Disability Parking Myths: Busted

Disability Parking Myths

Disability parking permit holders are eligible for certain allowances and entitlements to accommodate their accessibility needs. It benefits many people, young and old, all around the country. However, disability parking myths still persist. There are lots of misunderstandings about the Australian Disability Parking Scheme and beyond it.

Blue Badge Insurance decided to do some research and bust a few common disability parking myths. So, once and for all, here are the key facts about disability parking permits (DPPs). 

Myth 1. Only wheelchair users qualify for a disability parking permit

One of the most common disability parking myths is that only people who use a wheelchair are eligible for a DPP. This has led to many instances where people with valid permits have been challenged for using accessible parking spaces because they don’t “look disabled”.

a person with invisible disabilities may use a disability parking permit
But not all disabilities are visible to the untrained eye

It happens all the time. Read about it in our Invisible Disabilities Week 2021 survey article.

It’s important to remember that there are a host of illnesses that cause mobility issues. Some of these may not necessitate the use of a wheelchair. They may not even be obvious to an onlooker, hence the term ‘invisible disabilities’.

People living with invisible disabilities can be dealing with chronic pain, poor vision, fatigue and balance problems. Like what happens with Parkinson’s disease. So rather than judging someone based on how they look, judge them on their parking permit.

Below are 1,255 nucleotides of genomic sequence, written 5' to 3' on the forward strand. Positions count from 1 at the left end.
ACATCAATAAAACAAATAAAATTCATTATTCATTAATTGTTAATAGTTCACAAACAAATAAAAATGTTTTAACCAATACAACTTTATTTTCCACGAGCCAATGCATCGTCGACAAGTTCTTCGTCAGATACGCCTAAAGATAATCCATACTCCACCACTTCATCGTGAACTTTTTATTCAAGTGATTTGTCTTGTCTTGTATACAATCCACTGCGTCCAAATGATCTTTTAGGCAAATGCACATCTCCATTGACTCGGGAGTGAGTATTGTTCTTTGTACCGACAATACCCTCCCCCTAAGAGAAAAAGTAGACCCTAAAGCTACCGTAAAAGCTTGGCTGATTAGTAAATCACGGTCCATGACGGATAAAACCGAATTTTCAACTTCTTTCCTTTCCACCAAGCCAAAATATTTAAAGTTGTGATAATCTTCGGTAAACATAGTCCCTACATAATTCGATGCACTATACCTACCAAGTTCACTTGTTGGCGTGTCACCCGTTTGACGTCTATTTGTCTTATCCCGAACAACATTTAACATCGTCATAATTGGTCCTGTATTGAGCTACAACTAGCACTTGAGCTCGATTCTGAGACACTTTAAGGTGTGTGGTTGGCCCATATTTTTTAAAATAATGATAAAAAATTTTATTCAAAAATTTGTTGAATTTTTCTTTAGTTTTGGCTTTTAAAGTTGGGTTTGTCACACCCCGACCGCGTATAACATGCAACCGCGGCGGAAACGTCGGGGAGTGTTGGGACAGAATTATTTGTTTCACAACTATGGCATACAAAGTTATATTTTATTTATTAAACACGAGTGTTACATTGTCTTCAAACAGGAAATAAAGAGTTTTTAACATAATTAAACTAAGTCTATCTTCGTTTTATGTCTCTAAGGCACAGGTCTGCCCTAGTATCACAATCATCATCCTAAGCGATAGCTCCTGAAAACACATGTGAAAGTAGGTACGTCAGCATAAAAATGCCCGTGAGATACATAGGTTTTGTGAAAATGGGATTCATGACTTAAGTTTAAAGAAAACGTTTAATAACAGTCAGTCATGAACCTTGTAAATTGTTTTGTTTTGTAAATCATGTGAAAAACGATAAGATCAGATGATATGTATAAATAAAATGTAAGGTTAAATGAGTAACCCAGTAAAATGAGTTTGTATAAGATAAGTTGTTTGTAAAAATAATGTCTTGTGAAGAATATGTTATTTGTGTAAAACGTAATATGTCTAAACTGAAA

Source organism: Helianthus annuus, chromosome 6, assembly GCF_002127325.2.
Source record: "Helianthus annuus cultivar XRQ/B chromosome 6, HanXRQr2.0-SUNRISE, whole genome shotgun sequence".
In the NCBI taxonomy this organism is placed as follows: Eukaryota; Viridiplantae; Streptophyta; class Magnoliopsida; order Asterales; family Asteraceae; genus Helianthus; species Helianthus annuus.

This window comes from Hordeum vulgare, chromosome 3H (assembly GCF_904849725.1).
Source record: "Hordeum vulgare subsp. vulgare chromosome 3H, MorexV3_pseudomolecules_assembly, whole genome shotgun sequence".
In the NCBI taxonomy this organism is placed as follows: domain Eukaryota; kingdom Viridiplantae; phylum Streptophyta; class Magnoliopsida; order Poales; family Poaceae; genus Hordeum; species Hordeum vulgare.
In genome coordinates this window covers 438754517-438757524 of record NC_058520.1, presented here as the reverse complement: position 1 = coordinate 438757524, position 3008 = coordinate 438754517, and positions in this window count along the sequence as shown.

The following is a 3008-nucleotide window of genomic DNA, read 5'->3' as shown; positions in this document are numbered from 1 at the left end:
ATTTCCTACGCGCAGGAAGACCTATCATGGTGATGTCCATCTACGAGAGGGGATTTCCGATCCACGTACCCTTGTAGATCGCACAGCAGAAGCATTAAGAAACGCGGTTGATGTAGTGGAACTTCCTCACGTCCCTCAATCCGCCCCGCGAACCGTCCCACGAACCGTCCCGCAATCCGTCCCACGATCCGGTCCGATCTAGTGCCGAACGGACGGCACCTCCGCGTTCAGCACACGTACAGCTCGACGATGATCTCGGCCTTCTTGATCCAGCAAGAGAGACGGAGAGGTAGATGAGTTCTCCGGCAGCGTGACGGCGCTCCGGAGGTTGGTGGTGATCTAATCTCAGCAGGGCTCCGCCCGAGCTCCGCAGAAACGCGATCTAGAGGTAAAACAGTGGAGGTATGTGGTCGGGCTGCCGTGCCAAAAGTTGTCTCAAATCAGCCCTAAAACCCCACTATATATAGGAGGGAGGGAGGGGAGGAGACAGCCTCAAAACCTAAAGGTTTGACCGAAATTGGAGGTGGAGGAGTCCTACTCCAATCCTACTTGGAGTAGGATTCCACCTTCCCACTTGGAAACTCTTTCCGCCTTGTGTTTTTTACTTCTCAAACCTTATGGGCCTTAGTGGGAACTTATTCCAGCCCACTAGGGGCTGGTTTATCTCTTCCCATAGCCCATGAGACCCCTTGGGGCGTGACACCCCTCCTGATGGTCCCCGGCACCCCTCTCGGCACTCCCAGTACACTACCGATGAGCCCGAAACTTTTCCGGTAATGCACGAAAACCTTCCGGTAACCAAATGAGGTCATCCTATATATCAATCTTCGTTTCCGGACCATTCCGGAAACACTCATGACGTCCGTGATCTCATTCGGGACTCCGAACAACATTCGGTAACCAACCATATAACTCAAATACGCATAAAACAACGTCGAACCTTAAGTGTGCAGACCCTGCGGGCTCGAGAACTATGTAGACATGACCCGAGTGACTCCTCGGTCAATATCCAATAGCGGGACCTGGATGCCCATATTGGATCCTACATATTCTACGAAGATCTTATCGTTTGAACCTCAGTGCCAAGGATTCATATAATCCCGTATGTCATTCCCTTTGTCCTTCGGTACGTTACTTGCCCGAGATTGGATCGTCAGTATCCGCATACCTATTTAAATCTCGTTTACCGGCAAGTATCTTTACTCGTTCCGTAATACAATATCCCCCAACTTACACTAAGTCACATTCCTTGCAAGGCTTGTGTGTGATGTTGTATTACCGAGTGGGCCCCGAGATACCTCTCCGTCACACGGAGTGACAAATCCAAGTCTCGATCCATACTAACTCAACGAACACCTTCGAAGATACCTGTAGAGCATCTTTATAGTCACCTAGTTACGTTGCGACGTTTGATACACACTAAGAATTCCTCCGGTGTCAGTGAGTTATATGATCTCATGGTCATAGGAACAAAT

Accessible parking spaces are for anyone with a valid permit. Regardless of appearance. After all, you can’t know everything about someone just by looking at them. Read how invisible disability has the potential to affects mobility.

Myth 2. You can buy a disability parking permit

We’ve all heard stories of people using someone else’s permit or inappropriately acquiring permits to cheat the system. The reality is these people represent a very small percentage of all permit holders.

Most people have a permit because they really need it.  Don’t let the actions of a few influence your opinion of the majority of people who genuinely require their permit.

The Australian Disability Parking Scheme has been designed for people with genuine mobility restrictions. That means that permits aren’t given out lightly. And you can be certain they’re not available for sale to whoever is willing to pay.

While there are different criteria in each state/territory, people must have a legitimate mobility restriction and provide a doctor’s certificate to qualify for their permit. 

Not convinced? Why not read how disability parking permits have been designed to reduce fraud. And while you’re at it, also find out how to get a disability parking permit in Australia.

it's a disability permit parking myth that all people who use a permit have a visible disability

Myth 3. Any family and friends can use your disability parking permit 

Another common disability parking myth is that anyone connected to the permit holder can use their permit – anytime. While a lot of people believe a permit holder’s friends and family can do this the law is pretty clear. It’s illegal for anyone to use a disability parking permit unless the permit holder is travelling with them in the car.